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I vote for Ludovic Courtès's dmd. Okay, really I vote for sysvinit kept around for those of us interested in running GNU/Hurd or GNU/kFreeBSD while they continue their systemd migration. Is support for systemd and upstart realistic, whatever conciliatory words come from TC people along those lines? I suppose even the sysvinit will fade in time and those of us looking for weird will have to part ways with Debian.

It's interesting coming back to debian (recently) to realize how the "Universal Operating System" must be taken to mean some particular thing different from what I would make up in my own head, something achievable and wanted by the people doing the work. For instance, tell me if I'm wrong, but there's no sensible series of apt-get commands that will give me a system where I can avoid having to learn about pam (having a umask issue and if I'm getting the bash and base files profile script comments' intent, the answer is to learn to configure pam_umask -- currently frustrated by this, but will read the linux pam sys admin guide soon). This is a side track on my road to get to the Hurd I'd rather not bother with. Or am I wrong? Would Debian GNU/Hurd also use pam?
 
Old 08-18-2014, 08:34 PM   #50
TobiSGD
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Originally Posted by thirdm View Post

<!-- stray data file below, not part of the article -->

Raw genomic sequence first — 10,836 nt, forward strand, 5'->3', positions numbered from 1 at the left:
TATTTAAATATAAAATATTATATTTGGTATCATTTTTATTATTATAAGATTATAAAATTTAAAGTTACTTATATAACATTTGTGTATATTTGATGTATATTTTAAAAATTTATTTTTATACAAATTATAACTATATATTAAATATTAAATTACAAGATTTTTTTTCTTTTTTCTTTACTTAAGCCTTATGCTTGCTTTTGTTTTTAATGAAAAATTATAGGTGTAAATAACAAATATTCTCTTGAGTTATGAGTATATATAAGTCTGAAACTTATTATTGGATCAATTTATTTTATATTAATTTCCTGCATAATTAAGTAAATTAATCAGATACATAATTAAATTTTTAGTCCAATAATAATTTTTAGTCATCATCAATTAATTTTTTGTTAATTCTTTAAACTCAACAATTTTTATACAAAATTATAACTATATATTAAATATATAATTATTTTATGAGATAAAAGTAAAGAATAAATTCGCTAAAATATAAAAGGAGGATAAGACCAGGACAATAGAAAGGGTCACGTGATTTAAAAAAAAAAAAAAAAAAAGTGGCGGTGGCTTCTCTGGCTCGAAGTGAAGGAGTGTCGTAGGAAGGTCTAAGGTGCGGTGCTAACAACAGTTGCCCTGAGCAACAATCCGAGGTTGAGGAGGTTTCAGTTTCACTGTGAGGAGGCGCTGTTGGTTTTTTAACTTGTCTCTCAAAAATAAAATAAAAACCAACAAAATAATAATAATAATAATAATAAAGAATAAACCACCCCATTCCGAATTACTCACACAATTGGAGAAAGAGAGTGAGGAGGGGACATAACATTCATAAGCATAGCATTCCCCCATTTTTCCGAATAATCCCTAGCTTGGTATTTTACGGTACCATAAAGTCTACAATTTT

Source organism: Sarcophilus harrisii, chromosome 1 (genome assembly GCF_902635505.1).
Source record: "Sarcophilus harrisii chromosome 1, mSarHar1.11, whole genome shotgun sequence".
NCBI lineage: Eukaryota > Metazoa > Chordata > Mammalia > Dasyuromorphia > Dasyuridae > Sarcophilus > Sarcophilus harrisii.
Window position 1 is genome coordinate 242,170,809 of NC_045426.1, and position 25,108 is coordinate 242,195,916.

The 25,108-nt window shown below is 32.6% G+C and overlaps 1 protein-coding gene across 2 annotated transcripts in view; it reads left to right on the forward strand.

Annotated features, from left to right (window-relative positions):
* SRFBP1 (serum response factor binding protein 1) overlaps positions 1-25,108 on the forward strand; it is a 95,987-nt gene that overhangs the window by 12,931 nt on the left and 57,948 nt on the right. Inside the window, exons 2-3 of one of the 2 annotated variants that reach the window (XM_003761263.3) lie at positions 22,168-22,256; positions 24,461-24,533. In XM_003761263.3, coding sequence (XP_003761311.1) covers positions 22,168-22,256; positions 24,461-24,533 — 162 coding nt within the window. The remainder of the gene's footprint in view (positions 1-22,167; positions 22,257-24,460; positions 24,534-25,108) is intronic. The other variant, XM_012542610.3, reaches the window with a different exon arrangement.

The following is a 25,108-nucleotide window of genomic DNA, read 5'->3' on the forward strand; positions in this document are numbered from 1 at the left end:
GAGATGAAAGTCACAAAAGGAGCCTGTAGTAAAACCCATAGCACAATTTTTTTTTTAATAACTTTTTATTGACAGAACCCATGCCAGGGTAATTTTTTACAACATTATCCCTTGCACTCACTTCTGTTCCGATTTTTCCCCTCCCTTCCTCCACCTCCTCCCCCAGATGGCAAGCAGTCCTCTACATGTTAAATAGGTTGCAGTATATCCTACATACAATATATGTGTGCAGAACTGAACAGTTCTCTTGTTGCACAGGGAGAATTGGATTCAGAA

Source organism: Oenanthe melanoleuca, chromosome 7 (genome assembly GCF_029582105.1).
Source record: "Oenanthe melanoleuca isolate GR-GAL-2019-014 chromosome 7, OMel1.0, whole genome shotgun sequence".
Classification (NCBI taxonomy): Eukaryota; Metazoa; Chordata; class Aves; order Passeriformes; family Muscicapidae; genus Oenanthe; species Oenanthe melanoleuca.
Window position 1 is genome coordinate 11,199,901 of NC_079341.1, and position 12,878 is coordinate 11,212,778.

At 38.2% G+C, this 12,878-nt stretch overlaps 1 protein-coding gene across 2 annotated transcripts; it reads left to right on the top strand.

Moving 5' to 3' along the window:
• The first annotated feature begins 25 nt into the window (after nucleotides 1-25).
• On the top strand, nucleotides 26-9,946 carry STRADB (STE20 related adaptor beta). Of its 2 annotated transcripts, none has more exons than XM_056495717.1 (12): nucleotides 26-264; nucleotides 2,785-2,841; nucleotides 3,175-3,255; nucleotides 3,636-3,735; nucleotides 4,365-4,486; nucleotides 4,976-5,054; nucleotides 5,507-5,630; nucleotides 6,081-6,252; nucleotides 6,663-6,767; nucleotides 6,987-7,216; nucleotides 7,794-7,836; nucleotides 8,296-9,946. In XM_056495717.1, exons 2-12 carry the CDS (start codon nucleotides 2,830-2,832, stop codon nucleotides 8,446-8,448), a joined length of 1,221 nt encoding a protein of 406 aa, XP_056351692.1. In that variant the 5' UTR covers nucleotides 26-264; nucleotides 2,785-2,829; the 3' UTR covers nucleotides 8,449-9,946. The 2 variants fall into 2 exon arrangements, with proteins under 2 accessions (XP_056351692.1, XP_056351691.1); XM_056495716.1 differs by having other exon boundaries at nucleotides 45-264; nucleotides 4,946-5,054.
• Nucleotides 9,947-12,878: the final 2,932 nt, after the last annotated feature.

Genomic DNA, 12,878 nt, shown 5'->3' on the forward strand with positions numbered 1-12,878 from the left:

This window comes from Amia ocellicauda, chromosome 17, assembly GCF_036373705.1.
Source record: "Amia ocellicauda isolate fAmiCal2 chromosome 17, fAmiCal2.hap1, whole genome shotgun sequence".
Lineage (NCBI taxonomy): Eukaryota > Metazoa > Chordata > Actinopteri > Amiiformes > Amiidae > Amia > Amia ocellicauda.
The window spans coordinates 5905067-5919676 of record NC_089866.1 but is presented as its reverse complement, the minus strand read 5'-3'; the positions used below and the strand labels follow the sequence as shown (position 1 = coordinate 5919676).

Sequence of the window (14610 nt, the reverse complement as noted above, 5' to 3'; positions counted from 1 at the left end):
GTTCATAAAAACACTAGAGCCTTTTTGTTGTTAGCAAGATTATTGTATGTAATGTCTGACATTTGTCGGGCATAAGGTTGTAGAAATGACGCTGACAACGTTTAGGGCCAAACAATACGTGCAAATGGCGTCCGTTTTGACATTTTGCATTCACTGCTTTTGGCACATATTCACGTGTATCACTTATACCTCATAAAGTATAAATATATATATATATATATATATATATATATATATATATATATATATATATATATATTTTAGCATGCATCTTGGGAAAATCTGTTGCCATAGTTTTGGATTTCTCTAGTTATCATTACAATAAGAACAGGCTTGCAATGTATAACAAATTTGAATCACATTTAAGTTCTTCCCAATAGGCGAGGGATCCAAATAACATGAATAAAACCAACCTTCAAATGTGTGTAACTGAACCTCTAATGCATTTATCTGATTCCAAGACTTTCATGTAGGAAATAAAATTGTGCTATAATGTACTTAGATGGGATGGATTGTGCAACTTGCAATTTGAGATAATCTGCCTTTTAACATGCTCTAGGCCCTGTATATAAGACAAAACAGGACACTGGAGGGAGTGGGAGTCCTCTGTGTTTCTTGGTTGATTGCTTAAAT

It's interesting coming back to debian (recently) to realize how the "Universal Operating System" must be taken to mean some particular thing different from what I would make up in my own head, something achievable and wanted by the people doing the work.
If you ask 5 Debian users for the the definition of "Universal" you will end up with 6 different explanations. Funnily I wasn't able to even find one somewhat official definition which part of the OS should be universal, should it run on as many platforms as possible, should be be suitable for everyone, should software choice be as wide as possible, ... .

Regarding support for sysvinit/upstart/whatever, as I understand the postings on the mailing list support for other init systems should be available as long as there are developers creating scripts/unit-files/whatever for those init systems. How many people will actually do that, and to which extent, is something currently no one can answer.